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2

The regular expression $a^*b^*$ matches any string $a^nb^m$, so it gives you more than the language you want. The simplest way to show that the language is not regular is to note that $$\{a^nb^n\mid n\in{\Bbb N}\} =\{a^nb^m\mid n,m\in{\Bbb N}\}-\{a^nb^m\mid n\ne m\}\ .$$ If your set were regular then the RHS would be regular, so the LHS would be regular. ...

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What you have generates the language $\{aca,acb,acc,bca,bcb,bcc,cca,ccb,ccc\}$. As you can see, it’s far from being what you want: it’s missing most of the words that you do want, and it contains six words that you don’t want. The trick is to generate the $w$ and $w^R$ parts at the same time. Suppose that you have the productions $E\to aEa$ and $E\to cEc$. ...

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In order to tackle these questions, it's useful to know what is and what isn't a regular language :-). Wikipedia is helpful. http://en.wikipedia.org/wiki/Regular_language Regarding question (ii), for example, we can take $M = \left\{a^nb^n \mid n \in \mathbb N_0\right\}$ and $L = \left\{ab\right\} \subseteq M.$ Since $M$ is not regular, but $L$ is, (ii) is ...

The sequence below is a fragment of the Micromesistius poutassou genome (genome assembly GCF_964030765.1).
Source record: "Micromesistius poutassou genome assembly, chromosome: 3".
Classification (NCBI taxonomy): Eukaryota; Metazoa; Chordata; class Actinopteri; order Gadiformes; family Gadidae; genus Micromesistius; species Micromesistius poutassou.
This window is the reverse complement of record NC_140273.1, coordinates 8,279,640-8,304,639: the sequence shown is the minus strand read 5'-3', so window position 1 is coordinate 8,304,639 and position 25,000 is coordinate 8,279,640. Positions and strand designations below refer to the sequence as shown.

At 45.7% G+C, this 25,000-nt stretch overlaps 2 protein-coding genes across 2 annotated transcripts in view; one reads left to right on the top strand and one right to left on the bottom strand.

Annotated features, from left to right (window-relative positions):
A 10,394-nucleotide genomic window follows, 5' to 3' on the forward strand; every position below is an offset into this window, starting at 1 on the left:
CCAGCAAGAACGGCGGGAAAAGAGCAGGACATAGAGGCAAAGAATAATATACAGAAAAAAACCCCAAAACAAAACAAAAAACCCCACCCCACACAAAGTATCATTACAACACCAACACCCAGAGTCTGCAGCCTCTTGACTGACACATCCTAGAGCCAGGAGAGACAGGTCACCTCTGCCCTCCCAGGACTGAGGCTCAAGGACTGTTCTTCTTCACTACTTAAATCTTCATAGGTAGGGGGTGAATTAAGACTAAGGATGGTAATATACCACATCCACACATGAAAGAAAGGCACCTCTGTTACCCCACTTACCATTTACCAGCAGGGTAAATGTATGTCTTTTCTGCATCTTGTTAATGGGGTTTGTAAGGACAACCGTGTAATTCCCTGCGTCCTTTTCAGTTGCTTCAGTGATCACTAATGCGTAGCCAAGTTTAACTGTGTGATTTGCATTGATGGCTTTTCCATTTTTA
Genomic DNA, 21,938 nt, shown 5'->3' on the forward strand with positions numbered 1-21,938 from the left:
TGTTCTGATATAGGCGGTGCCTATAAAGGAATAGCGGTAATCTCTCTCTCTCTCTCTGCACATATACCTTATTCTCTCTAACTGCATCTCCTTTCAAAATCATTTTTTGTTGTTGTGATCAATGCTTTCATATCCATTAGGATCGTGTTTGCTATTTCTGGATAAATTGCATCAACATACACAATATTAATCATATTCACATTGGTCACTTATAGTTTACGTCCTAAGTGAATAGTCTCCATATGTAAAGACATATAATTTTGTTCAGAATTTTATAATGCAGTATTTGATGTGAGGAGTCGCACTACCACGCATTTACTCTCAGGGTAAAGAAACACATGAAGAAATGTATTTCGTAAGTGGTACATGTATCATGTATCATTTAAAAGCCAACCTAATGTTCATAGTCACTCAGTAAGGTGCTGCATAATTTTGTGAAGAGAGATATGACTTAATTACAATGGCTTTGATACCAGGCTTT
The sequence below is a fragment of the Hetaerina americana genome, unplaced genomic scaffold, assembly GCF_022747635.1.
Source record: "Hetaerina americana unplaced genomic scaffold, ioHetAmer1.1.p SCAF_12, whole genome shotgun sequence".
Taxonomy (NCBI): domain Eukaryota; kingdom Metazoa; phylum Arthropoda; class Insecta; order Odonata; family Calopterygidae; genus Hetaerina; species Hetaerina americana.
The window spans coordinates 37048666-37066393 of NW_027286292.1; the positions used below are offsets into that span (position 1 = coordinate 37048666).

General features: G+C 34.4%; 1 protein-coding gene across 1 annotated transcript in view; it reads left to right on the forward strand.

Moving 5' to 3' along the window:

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Suppose that the language is regular, and let $p$ be the pumping length. Consider the word $w=a^{2^p}$; $2^p\ge p$, so the pumping lemma says that $w$ can be decomposed as $xyz$ in such a way that $|y|\ge 1$, and $xy^kz$ is in the language for every $k\ge 0$. There must be integers $r,s$, and $t$ such that $x=a^r$, $y=a^s$, and $z=a^t$, where $s\ge 1$, and ...

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Suppose the language is regular, then there is a DFA for it with $n$ states. Then for the strings $a^{2^i}$ for $1 \leq i \leq n + 1$ at least 2 of them must be in the same accept state by the pigeonhole principle. Say that the two strings are $a^{2^j}$ and $a^{2^k}$ with $j < k$. Since they are in the same state, so long as we append the same string to ...

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